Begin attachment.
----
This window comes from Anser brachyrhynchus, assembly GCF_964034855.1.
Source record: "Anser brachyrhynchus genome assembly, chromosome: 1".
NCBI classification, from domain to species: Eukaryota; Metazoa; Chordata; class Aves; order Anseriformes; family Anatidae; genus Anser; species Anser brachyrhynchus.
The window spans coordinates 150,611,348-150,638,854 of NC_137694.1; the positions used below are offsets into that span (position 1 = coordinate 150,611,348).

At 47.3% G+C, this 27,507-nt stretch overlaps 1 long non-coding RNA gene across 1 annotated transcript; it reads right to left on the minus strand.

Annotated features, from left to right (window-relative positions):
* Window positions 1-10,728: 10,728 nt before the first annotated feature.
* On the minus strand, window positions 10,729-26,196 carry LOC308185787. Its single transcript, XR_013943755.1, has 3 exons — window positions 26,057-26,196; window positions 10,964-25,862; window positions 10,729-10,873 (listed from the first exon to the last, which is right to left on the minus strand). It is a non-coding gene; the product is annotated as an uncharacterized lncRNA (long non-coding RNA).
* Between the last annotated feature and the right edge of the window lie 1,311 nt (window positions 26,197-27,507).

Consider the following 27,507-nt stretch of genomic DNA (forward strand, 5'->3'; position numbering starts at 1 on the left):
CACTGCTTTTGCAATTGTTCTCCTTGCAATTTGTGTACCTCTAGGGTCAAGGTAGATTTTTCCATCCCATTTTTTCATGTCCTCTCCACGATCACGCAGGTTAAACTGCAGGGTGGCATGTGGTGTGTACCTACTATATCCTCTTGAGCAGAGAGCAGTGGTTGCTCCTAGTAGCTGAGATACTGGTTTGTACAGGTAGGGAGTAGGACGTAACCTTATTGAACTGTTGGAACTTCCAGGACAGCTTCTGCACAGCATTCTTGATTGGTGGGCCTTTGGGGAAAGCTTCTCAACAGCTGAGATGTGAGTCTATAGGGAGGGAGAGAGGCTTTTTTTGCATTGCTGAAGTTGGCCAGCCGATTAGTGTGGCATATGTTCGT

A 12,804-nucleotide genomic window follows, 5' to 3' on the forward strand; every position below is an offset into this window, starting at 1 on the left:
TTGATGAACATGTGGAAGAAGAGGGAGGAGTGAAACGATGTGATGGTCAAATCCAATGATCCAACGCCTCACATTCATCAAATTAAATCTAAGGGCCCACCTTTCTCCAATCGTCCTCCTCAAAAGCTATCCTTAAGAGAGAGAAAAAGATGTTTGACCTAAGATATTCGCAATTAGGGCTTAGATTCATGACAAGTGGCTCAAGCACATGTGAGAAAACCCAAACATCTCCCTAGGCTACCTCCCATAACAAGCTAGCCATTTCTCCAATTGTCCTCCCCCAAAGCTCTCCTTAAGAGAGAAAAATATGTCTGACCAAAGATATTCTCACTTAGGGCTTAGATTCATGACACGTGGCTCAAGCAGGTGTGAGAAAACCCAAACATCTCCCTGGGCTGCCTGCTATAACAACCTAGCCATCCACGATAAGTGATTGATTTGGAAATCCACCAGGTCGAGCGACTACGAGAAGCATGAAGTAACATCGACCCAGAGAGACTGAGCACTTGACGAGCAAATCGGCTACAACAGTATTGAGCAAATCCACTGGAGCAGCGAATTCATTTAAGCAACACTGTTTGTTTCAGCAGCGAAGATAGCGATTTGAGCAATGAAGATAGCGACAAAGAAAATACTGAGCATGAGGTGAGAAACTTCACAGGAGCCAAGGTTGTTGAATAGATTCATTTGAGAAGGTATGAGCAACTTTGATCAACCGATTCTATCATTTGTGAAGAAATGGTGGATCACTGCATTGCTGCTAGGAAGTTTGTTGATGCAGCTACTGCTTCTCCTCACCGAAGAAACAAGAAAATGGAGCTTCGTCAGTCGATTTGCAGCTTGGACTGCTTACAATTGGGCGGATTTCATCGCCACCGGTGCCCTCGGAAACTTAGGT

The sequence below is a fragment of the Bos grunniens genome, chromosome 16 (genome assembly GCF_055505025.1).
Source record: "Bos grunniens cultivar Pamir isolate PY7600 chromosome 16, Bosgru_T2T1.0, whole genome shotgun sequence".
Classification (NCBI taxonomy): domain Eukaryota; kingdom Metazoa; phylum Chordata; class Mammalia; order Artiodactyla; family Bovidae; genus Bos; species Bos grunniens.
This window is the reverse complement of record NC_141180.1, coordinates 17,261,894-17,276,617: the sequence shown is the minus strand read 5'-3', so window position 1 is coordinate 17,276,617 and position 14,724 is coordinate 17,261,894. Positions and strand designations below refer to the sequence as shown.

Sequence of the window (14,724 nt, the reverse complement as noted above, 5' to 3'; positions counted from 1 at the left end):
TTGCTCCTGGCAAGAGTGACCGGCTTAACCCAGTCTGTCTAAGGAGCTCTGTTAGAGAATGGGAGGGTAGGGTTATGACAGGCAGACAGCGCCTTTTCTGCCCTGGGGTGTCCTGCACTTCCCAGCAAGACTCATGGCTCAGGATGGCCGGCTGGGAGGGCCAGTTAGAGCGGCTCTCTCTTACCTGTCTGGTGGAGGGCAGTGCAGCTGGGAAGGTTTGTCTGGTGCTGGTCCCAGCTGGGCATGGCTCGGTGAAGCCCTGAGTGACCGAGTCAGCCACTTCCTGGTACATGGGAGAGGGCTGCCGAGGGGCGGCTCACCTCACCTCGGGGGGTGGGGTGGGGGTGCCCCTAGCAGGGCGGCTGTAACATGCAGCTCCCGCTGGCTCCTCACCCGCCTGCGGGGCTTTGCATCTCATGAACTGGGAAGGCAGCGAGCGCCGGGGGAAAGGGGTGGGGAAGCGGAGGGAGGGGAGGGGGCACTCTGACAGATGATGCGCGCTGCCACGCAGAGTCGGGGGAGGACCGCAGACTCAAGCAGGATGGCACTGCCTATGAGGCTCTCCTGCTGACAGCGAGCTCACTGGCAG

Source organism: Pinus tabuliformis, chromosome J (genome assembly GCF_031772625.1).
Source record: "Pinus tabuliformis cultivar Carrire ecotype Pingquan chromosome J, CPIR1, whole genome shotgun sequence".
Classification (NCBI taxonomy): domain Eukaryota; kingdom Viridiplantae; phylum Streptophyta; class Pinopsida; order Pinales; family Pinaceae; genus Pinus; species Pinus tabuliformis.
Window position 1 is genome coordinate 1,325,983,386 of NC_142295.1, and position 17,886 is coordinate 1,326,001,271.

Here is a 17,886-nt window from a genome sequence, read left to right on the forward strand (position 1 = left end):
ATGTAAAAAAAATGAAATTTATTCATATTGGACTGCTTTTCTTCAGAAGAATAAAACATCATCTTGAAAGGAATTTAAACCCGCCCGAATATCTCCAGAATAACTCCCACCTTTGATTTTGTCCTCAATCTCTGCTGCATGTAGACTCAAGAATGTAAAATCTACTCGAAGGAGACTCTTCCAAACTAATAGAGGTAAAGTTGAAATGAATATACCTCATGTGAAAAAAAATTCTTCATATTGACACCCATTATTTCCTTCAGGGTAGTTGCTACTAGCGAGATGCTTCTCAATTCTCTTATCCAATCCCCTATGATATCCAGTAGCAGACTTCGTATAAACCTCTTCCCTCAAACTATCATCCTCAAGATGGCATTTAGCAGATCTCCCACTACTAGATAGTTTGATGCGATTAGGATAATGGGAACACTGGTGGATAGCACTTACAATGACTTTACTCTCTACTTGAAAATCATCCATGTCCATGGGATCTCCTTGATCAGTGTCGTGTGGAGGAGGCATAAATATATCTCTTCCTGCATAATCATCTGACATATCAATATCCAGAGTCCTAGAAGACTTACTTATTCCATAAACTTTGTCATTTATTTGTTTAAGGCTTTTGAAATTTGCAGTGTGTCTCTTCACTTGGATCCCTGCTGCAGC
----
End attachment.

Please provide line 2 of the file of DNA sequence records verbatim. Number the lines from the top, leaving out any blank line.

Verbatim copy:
Source record: "Anser brachyrhynchus genome assembly, chromosome: 1".